What happens when you file a homeowner’s claim?

A lot of people wonder this and are really hesitant about filing a claim because of the uncertainty or may be over zealous about filing for things that are minor without understanding the consequences and how your claim history may affect your renewal eligibility and rates.

Let’s take water damage as an example. Many times water damage can be mitigated and dried without extensive work, demolition and cost but most property owners don’t have the tools they need to thoroughly investigate the affected area and will often leave some areas wet that can lead to mold growth. I would suggest always calling in a professional to evaluate things even if you believe it’s been dried. We have specialty tools and equipment that can identify moisture trapped below flooring, inside wall cavities and the experience to know where to look for issues. Most of the time there won’t be a charge to have someone come and verify things are good.

Even if the project looks really large it’s best to talk with a restoration contractor before filing a claim. Based on their experience and evaluation of the affected area they should be able to tell you if it’s likely to exceed your deductible. On homeowner’s insurance the policy holder will always have a deductible that they are responsible for paying. It’s usually $500-$2500. If you have a large deductible policy, most water losses won’t be worth filing. We generally use a guideline of 2x the deductible to help people determine if they should file a claim. Either way, you need to get things dried out to prevent mold growth and prevent the water damage from spreading.

Many times, we see losses with clients that have a $1000 deductible and initially things look relatively straight forward but as the project progresses, we find additional trapped water or find additional areas that require demolition. When that happens, we work with our clients to determine if the new circumstances will warrant filing a claim. Sometimes it does and sometimes they prefer to wait until all mitigation is complete to file. Most policies allow 30 days or longer after the event to file a claim. Just be sure things are documented well with photos of the damage and the initial condition of the property.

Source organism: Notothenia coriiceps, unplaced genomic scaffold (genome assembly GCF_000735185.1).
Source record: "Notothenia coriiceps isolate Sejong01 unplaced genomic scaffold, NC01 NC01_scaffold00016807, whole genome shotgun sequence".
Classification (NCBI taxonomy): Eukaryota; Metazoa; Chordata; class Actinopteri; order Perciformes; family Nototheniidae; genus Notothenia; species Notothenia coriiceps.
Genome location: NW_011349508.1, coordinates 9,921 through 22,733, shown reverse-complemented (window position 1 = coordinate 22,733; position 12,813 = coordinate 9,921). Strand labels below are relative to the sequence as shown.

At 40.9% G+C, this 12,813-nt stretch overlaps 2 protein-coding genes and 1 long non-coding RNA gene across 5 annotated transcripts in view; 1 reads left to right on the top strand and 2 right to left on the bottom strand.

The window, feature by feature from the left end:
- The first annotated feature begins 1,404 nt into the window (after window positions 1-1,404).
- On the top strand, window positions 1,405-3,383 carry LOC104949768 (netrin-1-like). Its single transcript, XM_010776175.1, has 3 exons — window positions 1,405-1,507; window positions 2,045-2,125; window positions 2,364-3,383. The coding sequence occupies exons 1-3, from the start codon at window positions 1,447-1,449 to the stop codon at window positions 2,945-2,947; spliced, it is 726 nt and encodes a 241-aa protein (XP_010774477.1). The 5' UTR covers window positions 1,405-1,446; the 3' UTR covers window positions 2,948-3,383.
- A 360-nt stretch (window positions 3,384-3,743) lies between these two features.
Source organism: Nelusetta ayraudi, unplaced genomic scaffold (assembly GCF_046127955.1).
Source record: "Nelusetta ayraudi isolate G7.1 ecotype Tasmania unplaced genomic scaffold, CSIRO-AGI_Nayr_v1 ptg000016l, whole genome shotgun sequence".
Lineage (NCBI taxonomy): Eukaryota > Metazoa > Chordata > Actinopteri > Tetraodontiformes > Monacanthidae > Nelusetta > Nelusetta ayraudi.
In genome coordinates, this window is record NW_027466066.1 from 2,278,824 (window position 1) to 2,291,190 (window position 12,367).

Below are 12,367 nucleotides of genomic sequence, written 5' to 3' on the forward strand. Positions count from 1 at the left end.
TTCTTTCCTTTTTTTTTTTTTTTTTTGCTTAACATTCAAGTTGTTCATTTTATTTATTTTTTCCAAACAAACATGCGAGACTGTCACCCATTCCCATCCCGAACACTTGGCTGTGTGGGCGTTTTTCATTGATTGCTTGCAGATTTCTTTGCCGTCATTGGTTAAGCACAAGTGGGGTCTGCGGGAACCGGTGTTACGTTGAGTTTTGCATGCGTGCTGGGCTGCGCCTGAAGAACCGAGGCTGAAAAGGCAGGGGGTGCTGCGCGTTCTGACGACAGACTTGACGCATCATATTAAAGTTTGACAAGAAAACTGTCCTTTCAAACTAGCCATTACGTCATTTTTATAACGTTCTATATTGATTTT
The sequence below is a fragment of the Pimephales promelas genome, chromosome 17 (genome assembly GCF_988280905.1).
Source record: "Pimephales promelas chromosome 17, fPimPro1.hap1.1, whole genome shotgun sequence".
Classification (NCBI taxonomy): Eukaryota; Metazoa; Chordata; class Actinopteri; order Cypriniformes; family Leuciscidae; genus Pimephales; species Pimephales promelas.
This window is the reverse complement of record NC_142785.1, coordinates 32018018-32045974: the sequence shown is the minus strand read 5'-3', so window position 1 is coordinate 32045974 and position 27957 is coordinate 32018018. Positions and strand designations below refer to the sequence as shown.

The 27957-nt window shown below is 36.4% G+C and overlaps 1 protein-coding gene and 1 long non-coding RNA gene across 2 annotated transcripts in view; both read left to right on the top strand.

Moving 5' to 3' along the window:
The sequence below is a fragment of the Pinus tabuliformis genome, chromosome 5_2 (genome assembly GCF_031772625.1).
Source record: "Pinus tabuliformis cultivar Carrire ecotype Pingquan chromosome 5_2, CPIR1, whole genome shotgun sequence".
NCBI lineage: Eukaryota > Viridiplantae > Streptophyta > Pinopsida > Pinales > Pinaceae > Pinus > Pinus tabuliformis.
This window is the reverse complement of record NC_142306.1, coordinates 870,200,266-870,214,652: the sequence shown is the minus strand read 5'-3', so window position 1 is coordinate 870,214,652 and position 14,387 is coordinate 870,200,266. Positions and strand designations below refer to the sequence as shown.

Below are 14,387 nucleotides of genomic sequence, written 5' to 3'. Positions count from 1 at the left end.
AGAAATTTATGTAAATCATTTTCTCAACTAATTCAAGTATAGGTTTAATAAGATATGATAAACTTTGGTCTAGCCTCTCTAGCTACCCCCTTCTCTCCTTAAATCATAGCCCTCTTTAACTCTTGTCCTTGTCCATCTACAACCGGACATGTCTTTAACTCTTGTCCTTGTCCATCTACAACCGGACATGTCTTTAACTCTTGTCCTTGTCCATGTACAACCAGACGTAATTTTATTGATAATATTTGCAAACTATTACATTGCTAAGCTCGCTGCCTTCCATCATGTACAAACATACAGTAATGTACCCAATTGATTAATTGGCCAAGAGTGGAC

Some people want to wait to have mitigation (drying) performed until the insurance company’s adjuster has come out to evaluate the loss. This is a mistake. The adjuster needs to see what had to be done as far as demolition so they know what needs to be put back together for repairs. It’s very common for us to meet with the adjuster at the property to show them all the damage and explain what needed to be done. We do this even if the customer has another contractor who will perform repairs because it’s absolutely critical that the insurance adjuster knows everything that was affected. They want to put things back the way they were before the loss but to do that, they need to know what all was affected.

On the other end of the spectrum, if you file a claim that isn’t covered or ends up being right at your deductible it will most likely still affect your rates. Most companies have a points system or various discounts that will keep your rates low. When you file a claim you accumulate points or lose discounts and your rates will likely increase. In some cases you may even be dropped so it’s best to have someone familiar with the insurance industry review the scope of the project before you file.

If you suffer a water loss at your home or business give us a call and we’ll help guide you through the process. We’ll be with you every step of the way and make sure you have the benefit of our experience as you navigate the claims process.